Lets make two sockets (one for a server and other for a client):

(suppose server and client are on different machines (and hence have different IP addresses))

Another thing : the port number actually gives the name of application protocol, or in other way which application is handling the data. On server side they are quite fixed and standardised like http is 80 , and thus we cant develop on these ports. The small code we’ll write will actually be a new application level protocol using some port.

ServerCode : (On the computer which needs to act as server):

I am writing this on IDLE directly :

IDLE 2.6.6      ==== No Subprocess ====

>>>import sys,socket

>>>port,host=3333,” # Our new Application level protocol will work on port3333

>>> # for all hosts

>>> newSocket= socket.socket(socket.AF_INET,socket.SOCK_STREAM)

>>> # Created a IPv4 (Network Layer) socket.AF_INET and TCP (SOCK_STREAM) socket

>>> newSocket.bind((host,port))

#gave the port number on which server works and

>>> #passing a blank host means any client can connect

>>> print ‘Server Will now run on port %d’%port

Server Will now run on port 3333

>>> maxClient=4

>>> newSocket.listen(maxClient)

>>>

To check whether your server is waiting for connections on 3333 port use netstat command (works on both windows and linux)

$ netstat -an | grep 3333

if you do this you are shown a port like 0.0.0.0:3333 LISTEN

3333 is actually a port which some windows viruses use to host a temporary ftp server . Actual number for ftp is something else and 3333 is a free port number and hence we can use it.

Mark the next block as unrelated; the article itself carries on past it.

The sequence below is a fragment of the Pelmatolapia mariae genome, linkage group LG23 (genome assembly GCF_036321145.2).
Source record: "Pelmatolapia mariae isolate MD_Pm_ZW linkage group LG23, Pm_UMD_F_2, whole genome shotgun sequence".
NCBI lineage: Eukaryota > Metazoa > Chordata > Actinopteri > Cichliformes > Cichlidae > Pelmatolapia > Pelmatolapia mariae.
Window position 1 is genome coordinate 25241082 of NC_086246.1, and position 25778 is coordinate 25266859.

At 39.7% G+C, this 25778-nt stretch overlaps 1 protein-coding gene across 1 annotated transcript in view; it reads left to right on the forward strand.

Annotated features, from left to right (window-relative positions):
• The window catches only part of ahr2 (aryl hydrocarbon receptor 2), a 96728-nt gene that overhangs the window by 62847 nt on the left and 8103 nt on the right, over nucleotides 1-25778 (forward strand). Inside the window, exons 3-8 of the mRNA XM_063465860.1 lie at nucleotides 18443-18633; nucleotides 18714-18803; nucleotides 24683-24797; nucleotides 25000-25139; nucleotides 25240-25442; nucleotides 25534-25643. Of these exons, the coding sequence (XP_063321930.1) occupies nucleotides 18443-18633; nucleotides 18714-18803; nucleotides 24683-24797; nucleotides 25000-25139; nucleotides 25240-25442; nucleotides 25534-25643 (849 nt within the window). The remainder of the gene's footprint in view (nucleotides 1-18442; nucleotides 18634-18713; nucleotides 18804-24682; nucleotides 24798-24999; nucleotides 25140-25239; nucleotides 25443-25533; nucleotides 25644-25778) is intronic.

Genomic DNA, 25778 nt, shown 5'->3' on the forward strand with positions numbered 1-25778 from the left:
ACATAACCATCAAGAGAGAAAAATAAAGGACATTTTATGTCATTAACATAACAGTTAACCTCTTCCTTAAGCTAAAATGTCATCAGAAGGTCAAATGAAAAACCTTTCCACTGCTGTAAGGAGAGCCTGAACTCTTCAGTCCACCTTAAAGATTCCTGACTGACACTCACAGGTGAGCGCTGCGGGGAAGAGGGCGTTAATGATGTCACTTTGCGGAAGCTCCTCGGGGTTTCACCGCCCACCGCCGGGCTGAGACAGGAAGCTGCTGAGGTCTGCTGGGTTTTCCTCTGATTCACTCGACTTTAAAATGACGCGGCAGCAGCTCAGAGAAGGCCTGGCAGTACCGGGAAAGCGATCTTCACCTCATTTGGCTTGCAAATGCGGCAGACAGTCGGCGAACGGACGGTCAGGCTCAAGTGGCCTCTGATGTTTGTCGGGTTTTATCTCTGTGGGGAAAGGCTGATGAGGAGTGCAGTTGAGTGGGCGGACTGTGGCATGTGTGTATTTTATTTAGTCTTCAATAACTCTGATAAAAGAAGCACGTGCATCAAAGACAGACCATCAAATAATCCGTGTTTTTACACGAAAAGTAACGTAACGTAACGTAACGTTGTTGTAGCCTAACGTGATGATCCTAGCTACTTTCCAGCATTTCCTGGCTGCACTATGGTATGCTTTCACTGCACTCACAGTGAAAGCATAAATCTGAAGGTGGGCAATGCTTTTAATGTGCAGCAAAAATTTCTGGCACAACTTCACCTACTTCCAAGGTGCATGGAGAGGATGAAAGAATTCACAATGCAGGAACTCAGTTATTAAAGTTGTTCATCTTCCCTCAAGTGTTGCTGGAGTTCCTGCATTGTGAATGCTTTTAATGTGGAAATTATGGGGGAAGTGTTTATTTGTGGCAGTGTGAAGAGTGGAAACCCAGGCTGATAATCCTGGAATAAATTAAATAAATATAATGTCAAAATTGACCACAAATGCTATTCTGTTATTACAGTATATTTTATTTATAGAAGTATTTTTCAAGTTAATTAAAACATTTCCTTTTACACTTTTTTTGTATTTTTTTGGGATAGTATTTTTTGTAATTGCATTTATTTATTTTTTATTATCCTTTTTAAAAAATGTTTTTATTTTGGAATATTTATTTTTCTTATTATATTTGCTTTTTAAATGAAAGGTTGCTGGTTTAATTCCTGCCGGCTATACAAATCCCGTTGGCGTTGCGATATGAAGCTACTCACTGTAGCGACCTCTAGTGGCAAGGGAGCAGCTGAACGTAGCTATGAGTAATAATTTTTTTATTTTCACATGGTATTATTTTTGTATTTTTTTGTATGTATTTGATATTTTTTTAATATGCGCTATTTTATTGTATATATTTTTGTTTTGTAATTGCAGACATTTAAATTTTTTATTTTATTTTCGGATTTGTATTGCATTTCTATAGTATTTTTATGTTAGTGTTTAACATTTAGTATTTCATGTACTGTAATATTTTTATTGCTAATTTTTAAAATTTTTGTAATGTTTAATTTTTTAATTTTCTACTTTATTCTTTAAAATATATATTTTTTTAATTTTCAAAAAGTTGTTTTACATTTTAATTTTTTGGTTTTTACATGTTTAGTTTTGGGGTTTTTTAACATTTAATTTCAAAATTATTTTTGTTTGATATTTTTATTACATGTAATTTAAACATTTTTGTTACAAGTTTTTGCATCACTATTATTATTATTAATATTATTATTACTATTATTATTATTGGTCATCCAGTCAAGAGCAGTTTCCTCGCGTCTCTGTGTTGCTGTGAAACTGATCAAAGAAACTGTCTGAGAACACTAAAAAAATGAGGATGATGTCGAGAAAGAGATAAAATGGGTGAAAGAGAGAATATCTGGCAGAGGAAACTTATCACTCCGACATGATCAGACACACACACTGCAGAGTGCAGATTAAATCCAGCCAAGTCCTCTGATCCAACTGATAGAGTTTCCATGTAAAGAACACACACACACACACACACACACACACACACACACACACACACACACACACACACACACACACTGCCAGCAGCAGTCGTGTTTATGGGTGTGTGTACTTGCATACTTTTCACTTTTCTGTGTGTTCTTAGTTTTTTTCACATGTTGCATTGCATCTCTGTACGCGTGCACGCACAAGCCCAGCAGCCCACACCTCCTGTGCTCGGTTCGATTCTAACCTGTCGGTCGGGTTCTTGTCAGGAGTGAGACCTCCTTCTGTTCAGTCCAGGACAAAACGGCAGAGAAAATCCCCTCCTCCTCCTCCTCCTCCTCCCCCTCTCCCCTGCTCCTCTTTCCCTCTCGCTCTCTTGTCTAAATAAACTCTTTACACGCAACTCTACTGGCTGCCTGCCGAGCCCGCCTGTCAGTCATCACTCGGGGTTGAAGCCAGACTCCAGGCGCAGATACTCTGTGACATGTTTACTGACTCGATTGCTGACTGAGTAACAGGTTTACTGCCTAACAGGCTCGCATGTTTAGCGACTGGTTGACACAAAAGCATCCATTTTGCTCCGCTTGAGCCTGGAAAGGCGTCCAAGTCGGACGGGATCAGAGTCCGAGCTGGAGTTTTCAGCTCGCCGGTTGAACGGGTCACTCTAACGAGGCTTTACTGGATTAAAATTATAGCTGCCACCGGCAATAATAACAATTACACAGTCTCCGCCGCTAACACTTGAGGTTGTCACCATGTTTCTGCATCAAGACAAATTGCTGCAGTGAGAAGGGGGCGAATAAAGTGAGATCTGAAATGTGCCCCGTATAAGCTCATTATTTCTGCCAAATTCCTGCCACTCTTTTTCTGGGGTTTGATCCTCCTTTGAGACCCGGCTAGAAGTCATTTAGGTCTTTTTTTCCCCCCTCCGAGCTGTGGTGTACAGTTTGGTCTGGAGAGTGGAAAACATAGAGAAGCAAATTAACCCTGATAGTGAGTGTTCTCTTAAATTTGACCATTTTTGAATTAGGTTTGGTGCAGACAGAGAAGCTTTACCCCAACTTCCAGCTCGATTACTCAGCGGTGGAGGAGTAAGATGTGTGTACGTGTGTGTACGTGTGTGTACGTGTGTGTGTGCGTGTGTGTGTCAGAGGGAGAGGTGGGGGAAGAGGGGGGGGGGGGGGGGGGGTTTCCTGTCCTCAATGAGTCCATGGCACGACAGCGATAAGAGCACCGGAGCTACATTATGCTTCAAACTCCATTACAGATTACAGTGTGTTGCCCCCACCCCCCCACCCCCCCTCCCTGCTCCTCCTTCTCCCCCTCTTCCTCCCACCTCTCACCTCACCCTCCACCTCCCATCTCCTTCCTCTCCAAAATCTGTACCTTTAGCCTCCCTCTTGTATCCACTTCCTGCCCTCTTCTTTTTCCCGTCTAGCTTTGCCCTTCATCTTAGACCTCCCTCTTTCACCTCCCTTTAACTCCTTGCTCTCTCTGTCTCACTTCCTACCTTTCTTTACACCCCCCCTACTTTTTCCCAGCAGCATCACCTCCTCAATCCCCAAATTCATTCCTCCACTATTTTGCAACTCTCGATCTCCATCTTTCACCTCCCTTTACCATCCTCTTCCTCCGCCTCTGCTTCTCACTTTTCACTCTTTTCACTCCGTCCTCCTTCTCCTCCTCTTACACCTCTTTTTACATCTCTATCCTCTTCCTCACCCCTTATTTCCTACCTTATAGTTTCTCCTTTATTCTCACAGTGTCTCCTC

Similarly we write a client code:

IDLE 2.6.6      ==== No Subprocess ====

>>> import sys,socket

>>> port,hostName=3333,’172.17.1.91’# say server is on IP 172.17.1.91

>>> newSocket=socket.socket(socket.AF_INET,socket.SOCK_STREAM)

>>> # tcp ipv4 socket

>>> newSocket.connect((hostName,port))

After this your client and server are connected. We can now exchange packets between them

Reading The Python Basics

All my posts for Python basics are in  reverse order of what I have written them in, so if you want the most basic ones go to first one or the oldest ones.

Most of the writing is inspired from Pilgrim’s dive into Python .. goto http://diveintopython.org to see more cool codes.

OOP in Python

We have been using objecs all along, but I just didn’t mention about them. You could have often thought of the fact that why some functions work by using ‘.’ operator , while the others just used parameters to take input. why was )> not written as append(,). Well this is because the append method is a behavior of the list,and its described along with other properties of list in a class, and so it just knows that the list on which it is called is one of the parameters to it.Just like bite didn’t take the dog on which it was called as an input (Although it did not use it in any case). So I think you will have already concluded before I tell you that the ‘.’ operator can be used to access the contents of an object, be they its nature (data like integer strings) or its behaviour (the functions placed in the object, typically called methods when they are members of an object).